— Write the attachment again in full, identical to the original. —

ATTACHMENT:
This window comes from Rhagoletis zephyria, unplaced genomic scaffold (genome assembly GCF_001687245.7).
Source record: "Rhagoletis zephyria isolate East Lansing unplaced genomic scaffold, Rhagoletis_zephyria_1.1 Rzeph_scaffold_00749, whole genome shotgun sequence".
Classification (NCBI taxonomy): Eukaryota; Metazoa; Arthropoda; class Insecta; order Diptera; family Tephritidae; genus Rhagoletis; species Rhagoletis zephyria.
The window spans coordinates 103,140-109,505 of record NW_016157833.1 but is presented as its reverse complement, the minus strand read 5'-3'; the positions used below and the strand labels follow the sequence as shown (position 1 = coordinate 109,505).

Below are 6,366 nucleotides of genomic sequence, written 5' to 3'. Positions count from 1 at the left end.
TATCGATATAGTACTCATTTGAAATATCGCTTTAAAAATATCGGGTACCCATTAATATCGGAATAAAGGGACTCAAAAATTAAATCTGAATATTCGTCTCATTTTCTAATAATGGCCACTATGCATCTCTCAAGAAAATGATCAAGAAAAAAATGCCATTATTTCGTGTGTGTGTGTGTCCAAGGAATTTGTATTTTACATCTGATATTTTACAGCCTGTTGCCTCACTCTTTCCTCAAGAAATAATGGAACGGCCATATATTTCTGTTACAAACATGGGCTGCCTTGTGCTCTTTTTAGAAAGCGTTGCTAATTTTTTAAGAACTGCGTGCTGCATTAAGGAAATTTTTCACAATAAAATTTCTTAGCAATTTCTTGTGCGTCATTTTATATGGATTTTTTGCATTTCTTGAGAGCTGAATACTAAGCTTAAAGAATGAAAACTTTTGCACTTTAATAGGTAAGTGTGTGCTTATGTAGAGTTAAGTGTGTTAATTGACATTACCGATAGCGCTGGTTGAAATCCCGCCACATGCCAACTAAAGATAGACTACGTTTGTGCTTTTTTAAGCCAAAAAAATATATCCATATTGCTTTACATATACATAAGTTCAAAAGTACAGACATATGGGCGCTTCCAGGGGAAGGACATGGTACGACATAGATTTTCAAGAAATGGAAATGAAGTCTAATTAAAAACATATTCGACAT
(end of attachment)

This window comes from Rhagoletis zephyria, unplaced genomic scaffold (genome assembly GCF_001687245.7).
Source record: "Rhagoletis zephyria isolate East Lansing unplaced genomic scaffold, Rhagoletis_zephyria_1.1 Rzeph_scaffold_00749, whole genome shotgun sequence".
Classification (NCBI taxonomy): Eukaryota; Metazoa; Arthropoda; class Insecta; order Diptera; family Tephritidae; genus Rhagoletis; species Rhagoletis zephyria.
The window spans coordinates 103,140-109,505 of record NW_016157833.1 but is presented as its reverse complement, the minus strand read 5'-3'; the positions used below and the strand labels follow the sequence as shown (position 1 = coordinate 109,505).

Below are 6,366 nucleotides of genomic sequence, written 5' to 3'. Positions count from 1 at the left end.
TATCGATATAGTACTCATTTGAAATATCGCTTTAAAAATATCGGGTACCCATTAATATCGGAATAAAGGGACTCAAAAATTAAATCTGAATATTCGTCTCATTTTCTAATAATGGCCACTATGCATCTCTCAAGAAAATGATCAAGAAAAAAATGCCATTATTTCGTGTGTGTGTGTGTCCAAGGAATTTGTATTTTACATCTGATATTTTACAGCCTGTTGCCTCACTCTTTCCTCAAGAAATAATGGAACGGCCATATATTTCTGTTACAAACATGGGCTGCCTTGTGCTCTTTTTAGAAAGCGTTGCTAATTTTTTAAGAACTGCGTGCTGCATTAAGGAAATTTTTCACAATAAAATTTCTTAGCAATTTCTTGTGCGTCATTTTATATGGATTTTTTGCATTTCTTGAGAGCTGAATACTAAGCTTAAAGAATGAAAACTTTTGCACTTTAATAGGTAAGTGTGTGCTTATGTAGAGTTAAGTGTGTTAATTGACATTACCGATAGCGCTGGTTGAAATCCCGCCACATGCCAACTAAAGATAGACTACGTTTGTGCTTTTTTAAGCCAAAAAAATATATCCATATTGCTTTACATATACATAAGTTCAAAAGTACAGACATATGGGCGCTTCCAGGGGAAGGACATGGTACGACATAGATTTTCAAGAAATGGAAATGAAGTCTAATTAAAAACATATTCGACAT